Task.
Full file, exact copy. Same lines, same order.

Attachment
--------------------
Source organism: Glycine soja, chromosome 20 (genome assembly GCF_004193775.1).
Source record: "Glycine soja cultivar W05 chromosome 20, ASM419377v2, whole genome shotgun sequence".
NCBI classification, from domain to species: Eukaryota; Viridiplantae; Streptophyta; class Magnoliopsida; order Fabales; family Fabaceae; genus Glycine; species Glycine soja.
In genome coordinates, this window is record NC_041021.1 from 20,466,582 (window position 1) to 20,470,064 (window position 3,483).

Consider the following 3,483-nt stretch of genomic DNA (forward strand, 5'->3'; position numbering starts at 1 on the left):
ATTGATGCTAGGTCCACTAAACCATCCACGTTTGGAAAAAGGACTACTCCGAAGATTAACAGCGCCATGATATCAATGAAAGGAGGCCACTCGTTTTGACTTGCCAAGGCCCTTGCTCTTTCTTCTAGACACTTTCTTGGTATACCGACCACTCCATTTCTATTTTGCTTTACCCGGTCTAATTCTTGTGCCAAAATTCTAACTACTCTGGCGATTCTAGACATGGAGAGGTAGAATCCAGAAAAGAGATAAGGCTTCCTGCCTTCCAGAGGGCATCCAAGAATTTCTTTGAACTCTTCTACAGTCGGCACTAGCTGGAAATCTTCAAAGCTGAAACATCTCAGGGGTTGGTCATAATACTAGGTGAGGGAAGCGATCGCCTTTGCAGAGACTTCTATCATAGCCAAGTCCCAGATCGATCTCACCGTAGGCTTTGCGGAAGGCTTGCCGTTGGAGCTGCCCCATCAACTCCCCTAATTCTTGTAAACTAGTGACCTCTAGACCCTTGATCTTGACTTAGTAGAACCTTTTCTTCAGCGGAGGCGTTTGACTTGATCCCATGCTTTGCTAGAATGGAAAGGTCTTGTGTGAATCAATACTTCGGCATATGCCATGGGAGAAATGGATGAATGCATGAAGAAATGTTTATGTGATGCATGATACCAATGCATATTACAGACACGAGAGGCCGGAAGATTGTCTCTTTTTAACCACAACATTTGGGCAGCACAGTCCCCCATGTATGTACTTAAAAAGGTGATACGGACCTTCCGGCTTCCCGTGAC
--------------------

Source organism: Glycine soja, chromosome 20 (genome assembly GCF_004193775.1).
Source record: "Glycine soja cultivar W05 chromosome 20, ASM419377v2, whole genome shotgun sequence".
NCBI classification, from domain to species: Eukaryota; Viridiplantae; Streptophyta; class Magnoliopsida; order Fabales; family Fabaceae; genus Glycine; species Glycine soja.
In genome coordinates, this window is record NC_041021.1 from 20,466,582 (window position 1) to 20,470,064 (window position 3,483).

Consider the following 3,483-nt stretch of genomic DNA (forward strand, 5'->3'; position numbering starts at 1 on the left):
ATTGATGCTAGGTCCACTAAACCATCCACGTTTGGAAAAAGGACTACTCCGAAGATTAACAGCGCCATGATATCAATGAAAGGAGGCCACTCGTTTTGACTTGCCAAGGCCCTTGCTCTTTCTTCTAGACACTTTCTTGGTATACCGACCACTCCATTTCTATTTTGCTTTACCCGGTCTAATTCTTGTGCCAAAATTCTAACTACTCTGGCGATTCTAGACATGGAGAGGTAGAATCCAGAAAAGAGATAAGGCTTCCTGCCTTCCAGAGGGCATCCAAGAATTTCTTTGAACTCTTCTACAGTCGGCACTAGCTGGAAATCTTCAAAGCTGAAACATCTCAGGGGTTGGTCATAATACTAGGTGAGGGAAGCGATCGCCTTTGCAGAGACTTCTATCATAGCCAAGTCCCAGATCGATCTCACCGTAGGCTTTGCGGAAGGCTTGCCGTTGGAGCTGCCCCATCAACTCCCCTAATTCTTGTAAACTAGTGACCTCTAGACCCTTGATCTTGACTTAGTAGAACCTTTTCTTCAGCGGAGGCGTTTGACTTGATCCCATGCTTTGCTAGAATGGAAAGGTCTTGTGTGAATCAATACTTCGGCATATGCCATGGGAGAAATGGATGAATGCATGAAGAAATGTTTATGTGATGCATGATACCAATGCATATTACAGACACGAGAGGCCGGAAGATTGTCTCTTTTTAACCACAACATTTGGGCAGCACAGTCCCCCATGTATGTACTTAAAAAGGTGATACGGACCTTCCGGCTTCCCGTGAC